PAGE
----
As the shuffle function and delete key steadily shift listeners away from the album format and toward a la carte song consumption, musicians are adjusting by shortening their releases or cutting out physical product altogether.
In 2011, more local artists than ever put out EP-length recordings, choosing four to six strong songs over a stretched-thin 10 to 12. They scatter across the musical spectrum, from anthemic pop (Cadence, Tuck and Roll) to affable indie-folk (Anastacia, Brian Hinderberger) and from blues (Kylan Johnson, DSkiles Band) to brooding alt-rock (Jones Road, Kleverkill).
Meanwhile, the Internet is an expansive, endlessly fertile ground for bleary-eyed byte-diggers on the hunt for Central Oregon's most adventurous sounds. Sites like Soundcloud and Bandcamp allow artists to be their own distributor: Plug in, create a song, upload it and wait for the feedback to roll in.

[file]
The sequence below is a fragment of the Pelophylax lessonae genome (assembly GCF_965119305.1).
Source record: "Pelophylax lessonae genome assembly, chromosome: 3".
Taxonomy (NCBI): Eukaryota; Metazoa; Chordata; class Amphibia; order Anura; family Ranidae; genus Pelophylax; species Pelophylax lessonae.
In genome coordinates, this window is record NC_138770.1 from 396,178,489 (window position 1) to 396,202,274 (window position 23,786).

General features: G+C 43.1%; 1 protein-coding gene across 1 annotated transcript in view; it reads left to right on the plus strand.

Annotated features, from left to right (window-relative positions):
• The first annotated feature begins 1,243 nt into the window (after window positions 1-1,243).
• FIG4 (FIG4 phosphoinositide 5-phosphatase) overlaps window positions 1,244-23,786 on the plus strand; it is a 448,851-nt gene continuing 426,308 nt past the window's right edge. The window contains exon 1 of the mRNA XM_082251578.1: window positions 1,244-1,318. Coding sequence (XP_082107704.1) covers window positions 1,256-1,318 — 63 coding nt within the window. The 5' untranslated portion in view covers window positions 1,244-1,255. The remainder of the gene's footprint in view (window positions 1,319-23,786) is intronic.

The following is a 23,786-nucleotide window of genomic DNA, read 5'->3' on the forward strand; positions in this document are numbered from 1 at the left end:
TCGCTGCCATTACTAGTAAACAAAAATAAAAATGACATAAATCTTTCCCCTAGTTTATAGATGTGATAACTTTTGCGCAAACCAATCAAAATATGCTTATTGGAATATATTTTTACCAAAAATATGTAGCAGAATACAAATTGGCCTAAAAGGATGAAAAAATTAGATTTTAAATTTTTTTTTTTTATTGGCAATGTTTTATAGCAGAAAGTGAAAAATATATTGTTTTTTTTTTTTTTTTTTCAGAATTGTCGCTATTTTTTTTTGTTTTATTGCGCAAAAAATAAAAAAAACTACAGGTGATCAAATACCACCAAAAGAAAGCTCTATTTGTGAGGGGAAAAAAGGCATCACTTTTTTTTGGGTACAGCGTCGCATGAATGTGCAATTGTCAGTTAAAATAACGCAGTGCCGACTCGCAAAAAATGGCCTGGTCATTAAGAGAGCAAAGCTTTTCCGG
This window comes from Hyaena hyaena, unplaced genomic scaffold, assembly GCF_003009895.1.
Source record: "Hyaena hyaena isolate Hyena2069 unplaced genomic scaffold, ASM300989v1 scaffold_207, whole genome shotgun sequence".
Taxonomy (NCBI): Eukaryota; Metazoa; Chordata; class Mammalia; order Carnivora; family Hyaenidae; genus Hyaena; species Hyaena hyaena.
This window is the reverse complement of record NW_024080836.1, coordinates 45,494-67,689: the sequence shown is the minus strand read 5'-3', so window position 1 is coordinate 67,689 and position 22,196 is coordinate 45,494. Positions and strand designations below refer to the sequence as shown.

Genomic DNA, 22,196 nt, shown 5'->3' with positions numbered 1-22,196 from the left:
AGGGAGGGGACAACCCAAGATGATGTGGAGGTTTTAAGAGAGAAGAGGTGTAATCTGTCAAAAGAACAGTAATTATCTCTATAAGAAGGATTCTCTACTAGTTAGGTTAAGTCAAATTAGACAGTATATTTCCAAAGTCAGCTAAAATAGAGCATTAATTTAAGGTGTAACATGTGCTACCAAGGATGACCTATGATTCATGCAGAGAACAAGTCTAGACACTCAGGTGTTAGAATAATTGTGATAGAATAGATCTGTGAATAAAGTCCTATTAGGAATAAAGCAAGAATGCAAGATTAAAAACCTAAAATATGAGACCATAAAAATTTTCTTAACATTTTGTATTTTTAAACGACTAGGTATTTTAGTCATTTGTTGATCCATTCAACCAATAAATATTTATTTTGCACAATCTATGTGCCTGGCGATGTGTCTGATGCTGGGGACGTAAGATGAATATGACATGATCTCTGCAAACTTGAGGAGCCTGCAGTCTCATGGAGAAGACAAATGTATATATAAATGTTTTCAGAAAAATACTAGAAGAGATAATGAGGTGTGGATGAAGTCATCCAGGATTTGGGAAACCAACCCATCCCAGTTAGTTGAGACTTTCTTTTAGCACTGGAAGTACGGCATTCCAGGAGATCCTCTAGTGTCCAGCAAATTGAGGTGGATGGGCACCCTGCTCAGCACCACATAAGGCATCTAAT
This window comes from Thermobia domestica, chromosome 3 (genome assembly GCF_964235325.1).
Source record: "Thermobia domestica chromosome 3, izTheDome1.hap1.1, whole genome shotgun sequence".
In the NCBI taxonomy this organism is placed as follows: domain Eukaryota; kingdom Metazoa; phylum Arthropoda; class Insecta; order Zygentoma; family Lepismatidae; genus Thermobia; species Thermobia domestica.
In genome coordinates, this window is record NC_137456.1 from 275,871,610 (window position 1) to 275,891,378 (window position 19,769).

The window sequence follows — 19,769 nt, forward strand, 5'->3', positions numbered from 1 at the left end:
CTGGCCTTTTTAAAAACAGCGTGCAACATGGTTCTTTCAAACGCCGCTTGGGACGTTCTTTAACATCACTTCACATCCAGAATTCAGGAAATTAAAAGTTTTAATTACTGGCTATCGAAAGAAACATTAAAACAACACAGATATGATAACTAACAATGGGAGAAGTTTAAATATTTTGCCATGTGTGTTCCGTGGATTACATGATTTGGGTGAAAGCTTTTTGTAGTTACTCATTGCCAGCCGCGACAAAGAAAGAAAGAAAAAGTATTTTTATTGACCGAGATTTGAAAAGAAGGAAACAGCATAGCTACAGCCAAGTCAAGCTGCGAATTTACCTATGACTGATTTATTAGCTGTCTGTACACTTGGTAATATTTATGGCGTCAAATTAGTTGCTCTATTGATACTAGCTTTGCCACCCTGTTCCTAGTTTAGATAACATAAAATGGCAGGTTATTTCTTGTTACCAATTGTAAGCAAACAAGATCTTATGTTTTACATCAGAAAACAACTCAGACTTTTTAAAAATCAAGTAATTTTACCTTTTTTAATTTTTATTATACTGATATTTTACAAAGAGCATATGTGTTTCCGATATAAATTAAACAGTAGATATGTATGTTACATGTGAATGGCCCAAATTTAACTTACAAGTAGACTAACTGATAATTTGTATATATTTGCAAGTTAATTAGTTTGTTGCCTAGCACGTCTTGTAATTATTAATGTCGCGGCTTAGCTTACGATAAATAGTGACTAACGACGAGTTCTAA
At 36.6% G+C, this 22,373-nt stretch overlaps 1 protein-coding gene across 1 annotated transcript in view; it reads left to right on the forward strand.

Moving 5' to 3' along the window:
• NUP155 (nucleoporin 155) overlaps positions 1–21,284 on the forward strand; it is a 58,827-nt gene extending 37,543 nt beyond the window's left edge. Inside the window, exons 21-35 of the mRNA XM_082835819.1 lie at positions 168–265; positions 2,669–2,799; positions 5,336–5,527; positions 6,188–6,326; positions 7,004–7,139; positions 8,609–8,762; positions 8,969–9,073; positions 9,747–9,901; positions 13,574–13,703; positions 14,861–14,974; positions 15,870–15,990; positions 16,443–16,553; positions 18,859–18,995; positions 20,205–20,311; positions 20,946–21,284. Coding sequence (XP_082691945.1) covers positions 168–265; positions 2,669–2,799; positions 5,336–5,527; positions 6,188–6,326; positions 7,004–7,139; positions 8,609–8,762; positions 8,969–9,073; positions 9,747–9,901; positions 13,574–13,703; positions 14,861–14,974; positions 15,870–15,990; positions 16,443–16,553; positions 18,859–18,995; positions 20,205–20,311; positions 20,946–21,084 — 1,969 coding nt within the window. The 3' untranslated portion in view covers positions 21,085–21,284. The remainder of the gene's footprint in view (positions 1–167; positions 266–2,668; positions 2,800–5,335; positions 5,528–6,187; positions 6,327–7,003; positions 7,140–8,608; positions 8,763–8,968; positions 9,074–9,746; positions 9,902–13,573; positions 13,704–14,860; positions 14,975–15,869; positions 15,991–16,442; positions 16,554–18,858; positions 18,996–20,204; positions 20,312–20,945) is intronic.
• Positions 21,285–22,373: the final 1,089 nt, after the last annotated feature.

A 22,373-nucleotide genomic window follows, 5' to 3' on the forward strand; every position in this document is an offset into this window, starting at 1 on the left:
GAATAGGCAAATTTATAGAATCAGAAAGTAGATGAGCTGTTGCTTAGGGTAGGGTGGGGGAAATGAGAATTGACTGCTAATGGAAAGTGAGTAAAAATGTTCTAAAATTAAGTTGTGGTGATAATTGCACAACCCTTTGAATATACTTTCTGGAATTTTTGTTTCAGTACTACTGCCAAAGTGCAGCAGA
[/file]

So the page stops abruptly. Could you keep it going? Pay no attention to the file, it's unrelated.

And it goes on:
Next time you're online, head to Soundcloud, strap on some headphones, dial up bPollen, Harry Champagne, Keez, Card1, Prajekt, or two of my personal favorites, Flying Kites and Chief O'Dell, and wade into the deep, digital waters.